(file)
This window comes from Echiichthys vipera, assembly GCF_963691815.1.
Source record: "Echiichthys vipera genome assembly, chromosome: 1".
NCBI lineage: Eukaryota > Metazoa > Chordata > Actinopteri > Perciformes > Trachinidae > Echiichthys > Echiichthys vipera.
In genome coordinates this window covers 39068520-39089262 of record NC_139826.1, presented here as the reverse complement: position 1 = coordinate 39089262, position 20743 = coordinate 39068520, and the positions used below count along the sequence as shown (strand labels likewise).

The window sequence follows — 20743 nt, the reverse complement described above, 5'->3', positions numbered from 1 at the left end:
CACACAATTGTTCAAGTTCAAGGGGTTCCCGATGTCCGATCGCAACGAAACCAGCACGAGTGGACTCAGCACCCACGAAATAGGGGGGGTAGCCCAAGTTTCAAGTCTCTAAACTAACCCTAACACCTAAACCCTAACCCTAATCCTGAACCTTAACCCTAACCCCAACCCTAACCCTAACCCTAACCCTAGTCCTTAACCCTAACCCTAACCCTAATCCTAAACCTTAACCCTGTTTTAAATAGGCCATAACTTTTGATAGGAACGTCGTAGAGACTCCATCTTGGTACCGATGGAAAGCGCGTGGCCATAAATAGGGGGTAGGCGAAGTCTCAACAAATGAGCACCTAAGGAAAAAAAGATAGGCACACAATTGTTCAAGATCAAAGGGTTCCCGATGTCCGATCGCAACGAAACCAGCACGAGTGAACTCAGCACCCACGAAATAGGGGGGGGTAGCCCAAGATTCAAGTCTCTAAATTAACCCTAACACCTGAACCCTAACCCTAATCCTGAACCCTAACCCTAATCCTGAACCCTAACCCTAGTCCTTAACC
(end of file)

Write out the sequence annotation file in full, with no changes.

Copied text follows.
This window comes from Echiichthys vipera, assembly GCF_963691815.1.
Source record: "Echiichthys vipera genome assembly, chromosome: 1".
NCBI lineage: Eukaryota > Metazoa > Chordata > Actinopteri > Perciformes > Trachinidae > Echiichthys > Echiichthys vipera.
In genome coordinates this window covers 39068520-39089262 of record NC_139826.1, presented here as the reverse complement: position 1 = coordinate 39089262, position 20743 = coordinate 39068520, and the positions used below count along the sequence as shown (strand labels likewise).

The window sequence follows — 20743 nt, the reverse complement described above, 5'->3', positions numbered from 1 at the left end:
CACACAATTGTTCAAGTTCAAGGGGTTCCCGATGTCCGATCGCAACGAAACCAGCACGAGTGGACTCAGCACCCACGAAATAGGGGGGGTAGCCCAAGTTTCAAGTCTCTAAACTAACCCTAACACCTAAACCCTAACCCTAATCCTGAACCTTAACCCTAACCCCAACCCTAACCCTAACCCTAACCCTAGTCCTTAACCCTAACCCTAACCCTAATCCTAAACCTTAACCCTGTTTTAAATAGGCCATAACTTTTGATAGGAACGTCGTAGAGACTCCATCTTGGTACCGATGGAAAGCGCGTGGCCATAAATAGGGGGTAGGCGAAGTCTCAACAAATGAGCACCTAAGGAAAAAAAGATAGGCACACAATTGTTCAAGATCAAAGGGTTCCCGATGTCCGATCGCAACGAAACCAGCACGAGTGAACTCAGCACCCACGAAATAGGGGGGGGTAGCCCAAGATTCAAGTCTCTAAATTAACCCTAACACCTGAACCCTAACCCTAATCCTGAACCCTAACCCTAATCCTGAACCCTAACCCTAGTCCTTAACC